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Monday, September 12, 2022

Does Bob Chapek Fully Get the Idea of Customer Service?

 by Ray Keating



September 12, 2022


If any major company was built on leadership and the idea of customer service, it would have to be The Walt Disney Company. Walt Disney set the bar high, and few entrepreneurs and CEOs will ever come close to his achievements. But there are times when one wonders just how far short Disney’s current CEO, Bob Chapek, might fall?

Chapek, of course, took over as Disney CEO days before COVID-19 shutdown the company, and he and Disney, like most other businesses, have been working to get back on track ever since. But Chapek heads up Disney, which often seems to be the most closely watched company on the planet given that it has so many dedicated fans, and many of them with video blogs and podcasts. So, to say that Chapek has been put under the microscope is to understate things.


Over the D23 weekend, however, Chapek attempted to put himself out there with his own, unencumbered vision of the company. The strange thing is that, based on two interviews he did – one with The Hollywood Reporter and another with the Los Angeles Times – Chapek still stumbled in odd ways, and by doing so raised some additional questions.


For example, in his interview with Hollywood Reporter, Chapek was asked about getting some blowback from “superfans” regarding price increases and whether that might create some problems for the brand. The “superfans” mention was hardly the centerpiece. Instead, this was a pricing question during a time of inflation. Here’s Chapek’s answer as supplied by HR, and I quote it in full given that he has received some criticism for this:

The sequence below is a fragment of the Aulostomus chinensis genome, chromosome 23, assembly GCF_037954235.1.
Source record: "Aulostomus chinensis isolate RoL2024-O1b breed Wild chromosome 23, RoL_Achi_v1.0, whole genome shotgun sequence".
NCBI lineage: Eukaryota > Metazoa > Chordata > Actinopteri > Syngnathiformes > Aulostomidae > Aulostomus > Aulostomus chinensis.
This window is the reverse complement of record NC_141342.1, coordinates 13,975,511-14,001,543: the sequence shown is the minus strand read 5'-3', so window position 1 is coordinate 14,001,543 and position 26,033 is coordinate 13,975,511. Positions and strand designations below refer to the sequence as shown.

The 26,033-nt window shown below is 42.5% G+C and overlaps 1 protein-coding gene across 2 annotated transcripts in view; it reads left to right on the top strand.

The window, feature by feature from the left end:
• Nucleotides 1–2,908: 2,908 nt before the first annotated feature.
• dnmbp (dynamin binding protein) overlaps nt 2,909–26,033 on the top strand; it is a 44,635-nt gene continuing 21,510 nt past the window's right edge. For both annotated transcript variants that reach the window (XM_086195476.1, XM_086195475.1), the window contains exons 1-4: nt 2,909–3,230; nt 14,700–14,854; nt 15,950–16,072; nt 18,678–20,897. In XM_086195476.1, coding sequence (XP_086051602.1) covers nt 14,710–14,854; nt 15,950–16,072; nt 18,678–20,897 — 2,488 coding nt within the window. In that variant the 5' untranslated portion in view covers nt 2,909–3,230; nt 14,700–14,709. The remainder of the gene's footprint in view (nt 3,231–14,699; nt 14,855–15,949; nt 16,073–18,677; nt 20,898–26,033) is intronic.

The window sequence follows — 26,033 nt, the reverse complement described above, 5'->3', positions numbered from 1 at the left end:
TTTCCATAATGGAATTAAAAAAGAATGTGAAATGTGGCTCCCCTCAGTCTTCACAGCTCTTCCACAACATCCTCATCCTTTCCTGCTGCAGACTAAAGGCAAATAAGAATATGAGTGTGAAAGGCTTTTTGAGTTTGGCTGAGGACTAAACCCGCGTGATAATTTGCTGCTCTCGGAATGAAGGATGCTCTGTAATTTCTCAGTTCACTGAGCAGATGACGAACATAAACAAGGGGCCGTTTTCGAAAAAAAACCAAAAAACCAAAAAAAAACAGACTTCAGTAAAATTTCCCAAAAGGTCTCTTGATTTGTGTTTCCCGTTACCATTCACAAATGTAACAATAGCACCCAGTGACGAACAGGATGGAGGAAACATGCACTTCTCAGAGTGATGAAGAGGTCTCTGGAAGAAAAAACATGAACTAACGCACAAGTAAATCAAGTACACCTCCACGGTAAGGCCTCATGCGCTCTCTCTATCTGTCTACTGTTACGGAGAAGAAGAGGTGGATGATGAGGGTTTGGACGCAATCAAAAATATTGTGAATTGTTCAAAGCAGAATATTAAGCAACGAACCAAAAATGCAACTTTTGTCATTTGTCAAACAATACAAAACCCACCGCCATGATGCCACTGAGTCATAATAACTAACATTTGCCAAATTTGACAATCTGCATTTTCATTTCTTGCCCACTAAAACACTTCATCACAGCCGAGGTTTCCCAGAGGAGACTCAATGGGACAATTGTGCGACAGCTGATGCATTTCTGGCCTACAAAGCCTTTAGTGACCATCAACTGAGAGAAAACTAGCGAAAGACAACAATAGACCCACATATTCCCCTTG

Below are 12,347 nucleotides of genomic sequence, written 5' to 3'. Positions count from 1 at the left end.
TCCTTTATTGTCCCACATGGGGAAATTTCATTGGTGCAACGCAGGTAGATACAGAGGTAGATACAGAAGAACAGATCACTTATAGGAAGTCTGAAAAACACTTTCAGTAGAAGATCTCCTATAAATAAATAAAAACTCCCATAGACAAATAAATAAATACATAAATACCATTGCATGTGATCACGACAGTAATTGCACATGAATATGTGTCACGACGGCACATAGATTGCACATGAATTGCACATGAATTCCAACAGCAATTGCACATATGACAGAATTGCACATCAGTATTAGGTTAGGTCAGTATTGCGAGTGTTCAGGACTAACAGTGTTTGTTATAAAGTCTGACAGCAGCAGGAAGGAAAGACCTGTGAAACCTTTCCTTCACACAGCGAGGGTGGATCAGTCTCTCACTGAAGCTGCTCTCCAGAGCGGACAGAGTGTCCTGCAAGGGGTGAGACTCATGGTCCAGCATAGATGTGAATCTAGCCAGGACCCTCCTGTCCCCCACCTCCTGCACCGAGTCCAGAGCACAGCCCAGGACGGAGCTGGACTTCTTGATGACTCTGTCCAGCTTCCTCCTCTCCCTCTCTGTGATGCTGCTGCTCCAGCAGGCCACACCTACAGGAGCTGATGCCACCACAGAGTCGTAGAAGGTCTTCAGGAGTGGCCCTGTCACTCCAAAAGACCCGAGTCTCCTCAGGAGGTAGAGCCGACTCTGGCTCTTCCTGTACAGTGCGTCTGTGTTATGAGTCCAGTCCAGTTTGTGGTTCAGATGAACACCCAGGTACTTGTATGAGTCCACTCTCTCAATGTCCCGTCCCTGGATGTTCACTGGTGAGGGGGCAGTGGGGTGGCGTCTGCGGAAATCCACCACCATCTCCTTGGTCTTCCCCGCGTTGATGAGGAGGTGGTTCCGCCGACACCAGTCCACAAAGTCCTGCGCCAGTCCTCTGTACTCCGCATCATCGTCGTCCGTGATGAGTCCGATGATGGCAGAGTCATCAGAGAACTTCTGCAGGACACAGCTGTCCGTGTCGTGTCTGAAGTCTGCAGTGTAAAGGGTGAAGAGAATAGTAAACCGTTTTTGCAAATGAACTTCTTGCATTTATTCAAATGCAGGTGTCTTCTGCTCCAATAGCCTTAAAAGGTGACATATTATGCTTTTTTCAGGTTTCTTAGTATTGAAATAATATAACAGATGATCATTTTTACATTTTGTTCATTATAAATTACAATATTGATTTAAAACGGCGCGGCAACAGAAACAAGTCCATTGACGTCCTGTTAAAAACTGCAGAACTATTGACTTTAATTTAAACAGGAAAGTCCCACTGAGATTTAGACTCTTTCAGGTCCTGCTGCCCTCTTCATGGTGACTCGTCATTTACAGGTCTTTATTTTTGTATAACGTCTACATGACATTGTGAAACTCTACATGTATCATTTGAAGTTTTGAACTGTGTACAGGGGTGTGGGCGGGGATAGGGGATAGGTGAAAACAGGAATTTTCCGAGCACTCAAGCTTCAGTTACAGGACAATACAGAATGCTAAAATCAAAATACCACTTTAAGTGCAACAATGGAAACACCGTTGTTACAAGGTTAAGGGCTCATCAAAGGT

We love all our fans equally. We love the superfans, obviously. But we also like the fans that don’t have the same expression of their fandom. We want to make sure that our superfans who love to come with annual passes and use [the parks] as their personal playground — we love that. We celebrate that. But at the same time, we’ve got to make sure that there’s room in the park for the family from Denver that comes once every five years. We didn’t have a reservation system and we didn’t control the number of annual passes we distributed and frankly, the annual pass as a value was so great that people were literally coming all the time and the accessibility of the park was unlimited to them, and that family from Denver would get to the park and not be let in. That doesn’t seem like a real balanced proposition. I guess it’s possible that the superfans look at that as a disadvantaging of the way they consume the park, but we’ve got to make sure that not only are we heeding the needs of our superfans, but we’re heeding the needs of everyone who travels from across the country one time every five years. We have a real high-class problem: We have much more demand than there is supply. What we will not bend on is giving somebody a less than stellar experience in the parks because we jammed too many people in there. If we’re going to have that foundational rule, you have to start balancing who you let in. … Our ticket prices and constraints we put on how often people can come and when they come is a direct reflection of demand. When is it too much? Demand will tell us when it’s too much.